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What is Amavasya, and What are its significance and Rituals?


Amavasya 2024


Amavasya, also known as No Moon Day or New Moon Day, holds significant importance in the Hindu religion. Amavasya is the lunar phase of the new moon in the Hindu calendar. It occurs when the moon is positioned between the Earth and the Sun, making it invisible from Earth. This day highlights the profound power of absence. Amavasya occurs every month and can be calculated according to the Tithi using the Hindu Panchangam.  

Why is it Important? 

Just as we feel the presence of a loved one more intensely when they are gone, the absence of the moon on Amavasya makes the presence more powerful. Similarly, this day is dedicated to worshipping forefathers and ancestors. On this day, the moon is in its waning phase, which is considered inauspicious. So, commencing new ventures or conducting major life events such as marriages, engagements, mundan (first hair shaving ceremony), and griha pravesh (housewarming ceremony) on Amavasya is not good as it holds a special place religious people. But amavasya days are considered auspicious for religious activities such as taking a holy bath in the sacred Ganga River, performing Pitru Tharpanam (oblation) and Pitru Puja, and engaging in charity. An Amavasya that falls on a Monday holds special significance. It is believed that fasting on this day can fulfill all desires.  

Mahalaya Amavasya is mainly important in Amavasya. It honours ancestors and forefathers. It's known by various names like Sarvapitri Amavasya, Pitra Moksha Amavasya, or Pitru Amavasya, marking the culmination of the 16-day Shraddha rituals. 

In Tamil Nadu, millions of people perform special Tharpanam (oblation) in Rameswaram and other holy theerthas on Thai Amavasai, Aadi Amavasai, and Mahalaya Amavasai. By performing these rituals, it is believed they receive blessings and protection from their ancestors, ensuring the well-being and prosperity of their families. 

What are the Rituals followed?  

On Amavasya, many Hindus engage in a variety of sacred rituals and practices aimed at paying respects to their ancestors and seeking spiritual cleansing 

  • Holy Bath in Sacred Rivers:                                                                        Taking a holy bath in sacred rivers, especially the Ganga, is believed to purify the soul and cleanse one’s sins. Followers gather at riverbanks to perform cleansing rituals, believed to be highly rewarding and spiritually refreshing.  
  • Pitru Tharpanam (Oblation):                                                                          This ritual involves offering water mixed with sesame seeds and other sacred ingredients to the souls of deceased ancestors. Pitru Tharpanam (Oblation) should be performed at sunrise, while another tradition states it should be done at noon. Performing Pitru Tharpanam on Amavasya is believed to bring peace to the departed souls and earn their blessings for the family.  
  • Pitru Puja and Pind Daan:                                                                      Special prayers and offerings, known as Pitru Puja, are conducted to honour and appease ancestors. Pind Daan, involving rice balls and sesame seeds, is another important ritual believed to help the souls of ancestors attain peace and liberation.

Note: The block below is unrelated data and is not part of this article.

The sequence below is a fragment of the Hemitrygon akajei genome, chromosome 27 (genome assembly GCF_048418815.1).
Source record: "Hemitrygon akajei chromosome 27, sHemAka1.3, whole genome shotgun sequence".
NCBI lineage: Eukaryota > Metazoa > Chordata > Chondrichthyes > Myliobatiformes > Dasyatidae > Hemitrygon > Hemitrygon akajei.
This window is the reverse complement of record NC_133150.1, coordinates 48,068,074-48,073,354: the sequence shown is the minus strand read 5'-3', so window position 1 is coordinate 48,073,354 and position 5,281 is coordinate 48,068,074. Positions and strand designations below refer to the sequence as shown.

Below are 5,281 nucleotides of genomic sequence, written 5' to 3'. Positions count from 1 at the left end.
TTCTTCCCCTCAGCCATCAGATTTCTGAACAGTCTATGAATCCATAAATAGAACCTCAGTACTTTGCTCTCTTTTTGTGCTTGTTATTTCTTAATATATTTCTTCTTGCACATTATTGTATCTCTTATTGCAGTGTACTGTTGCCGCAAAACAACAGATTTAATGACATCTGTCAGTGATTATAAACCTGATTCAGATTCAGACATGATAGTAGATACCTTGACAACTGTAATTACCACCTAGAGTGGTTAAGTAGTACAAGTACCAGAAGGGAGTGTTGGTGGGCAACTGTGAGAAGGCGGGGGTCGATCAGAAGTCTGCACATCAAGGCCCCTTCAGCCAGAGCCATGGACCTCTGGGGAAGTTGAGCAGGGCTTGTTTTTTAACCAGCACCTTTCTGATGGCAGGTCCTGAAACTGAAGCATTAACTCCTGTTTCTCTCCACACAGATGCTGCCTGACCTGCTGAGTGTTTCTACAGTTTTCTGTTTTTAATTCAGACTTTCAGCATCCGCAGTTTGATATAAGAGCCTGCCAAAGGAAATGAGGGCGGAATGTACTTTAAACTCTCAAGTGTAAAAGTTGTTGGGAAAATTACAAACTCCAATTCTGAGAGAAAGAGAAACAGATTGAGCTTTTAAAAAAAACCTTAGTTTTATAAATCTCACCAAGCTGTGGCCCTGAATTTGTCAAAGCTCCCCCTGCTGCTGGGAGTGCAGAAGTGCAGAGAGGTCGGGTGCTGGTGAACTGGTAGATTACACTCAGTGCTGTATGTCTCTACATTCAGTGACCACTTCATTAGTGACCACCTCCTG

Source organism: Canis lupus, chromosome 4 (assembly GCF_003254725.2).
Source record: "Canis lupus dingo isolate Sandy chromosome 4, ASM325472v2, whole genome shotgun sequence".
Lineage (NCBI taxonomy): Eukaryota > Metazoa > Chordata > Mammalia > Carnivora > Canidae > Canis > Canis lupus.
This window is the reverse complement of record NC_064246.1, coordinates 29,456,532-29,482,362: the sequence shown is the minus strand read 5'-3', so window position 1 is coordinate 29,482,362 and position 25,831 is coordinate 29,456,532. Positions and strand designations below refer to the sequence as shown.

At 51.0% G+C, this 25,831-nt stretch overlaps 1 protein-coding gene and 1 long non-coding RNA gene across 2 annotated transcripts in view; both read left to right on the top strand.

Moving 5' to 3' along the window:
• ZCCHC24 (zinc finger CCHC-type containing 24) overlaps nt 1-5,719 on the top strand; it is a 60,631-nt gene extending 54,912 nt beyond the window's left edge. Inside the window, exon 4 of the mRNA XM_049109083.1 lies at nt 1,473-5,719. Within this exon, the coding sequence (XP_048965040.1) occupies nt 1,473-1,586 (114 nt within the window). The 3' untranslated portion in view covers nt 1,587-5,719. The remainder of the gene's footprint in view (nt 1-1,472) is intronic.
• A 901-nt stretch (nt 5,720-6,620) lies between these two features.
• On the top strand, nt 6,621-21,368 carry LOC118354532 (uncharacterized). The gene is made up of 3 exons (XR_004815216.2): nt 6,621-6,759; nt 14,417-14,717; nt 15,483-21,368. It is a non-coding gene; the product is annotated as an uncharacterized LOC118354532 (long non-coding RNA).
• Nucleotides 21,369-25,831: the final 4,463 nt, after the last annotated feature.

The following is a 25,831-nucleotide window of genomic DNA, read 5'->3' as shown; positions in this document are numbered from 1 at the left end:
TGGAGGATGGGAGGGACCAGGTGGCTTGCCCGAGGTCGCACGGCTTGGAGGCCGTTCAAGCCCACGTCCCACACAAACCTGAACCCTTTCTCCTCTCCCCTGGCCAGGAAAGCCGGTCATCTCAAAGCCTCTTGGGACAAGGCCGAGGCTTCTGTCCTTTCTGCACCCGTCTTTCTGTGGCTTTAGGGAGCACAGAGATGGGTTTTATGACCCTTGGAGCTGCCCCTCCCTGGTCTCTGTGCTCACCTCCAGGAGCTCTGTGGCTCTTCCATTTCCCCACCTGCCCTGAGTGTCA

• Charity and Donation:                                                                      Engaging in acts of charity and donation is considered highly auspicious on Amavasya. Many people donate food, clothes, and money to the needy, believing that such acts of generosity bring blessings and good karma. 
  • Hawan (Fire Ritual):                                                                        Performing a hawan or fire ritual is another common practice on Amavasya. This involves making offerings to the sacred fire while chanting mantras, believed to purify the environment and invoke divine blessings. 
  • Amavasya Fast or Vratham:                                                                       In Hindu culture, observing a fast for our ancestors on every Amavasya is considered beneficial. People prepare vegetarian meals to serve and worship their forefathers and ancestors. They follow strict fasting methods, refraining from consuming salt and dairy products. This fasting is believed to seek divine blessings for the prosperity and happiness of their families. 


Upcoming Amavasya Dates and Timing in 2024

  • July 5 (Friday) starts at 04:57 AM and ends on July 6 at 05:00 AM. 
  • August 4 (Sunday) - Aadi Amavasya starts from August 3 at 04:57 PM and ends on August 4 at 05:34 PM. 
  • September 2 (Monday) starts from September 2 at 06:30 AM and ends on September 3 at 08:00 AM. 
  • October 2 (Wednesday) - Mahalaya Amavasya is a full-day event. 
  • November 1 (Friday) starts from October 31 at 04:30 PM and ends on November 1 at 06:30 PM. 
  • November 30 (Saturday) starts from November 30 at 11:05 AM and ends on December 31 at 12:20 PM. 
  • December 30 (Monday) starts from December 30 at 04:45 AM and ends on December 31 at 05:05 AM. 





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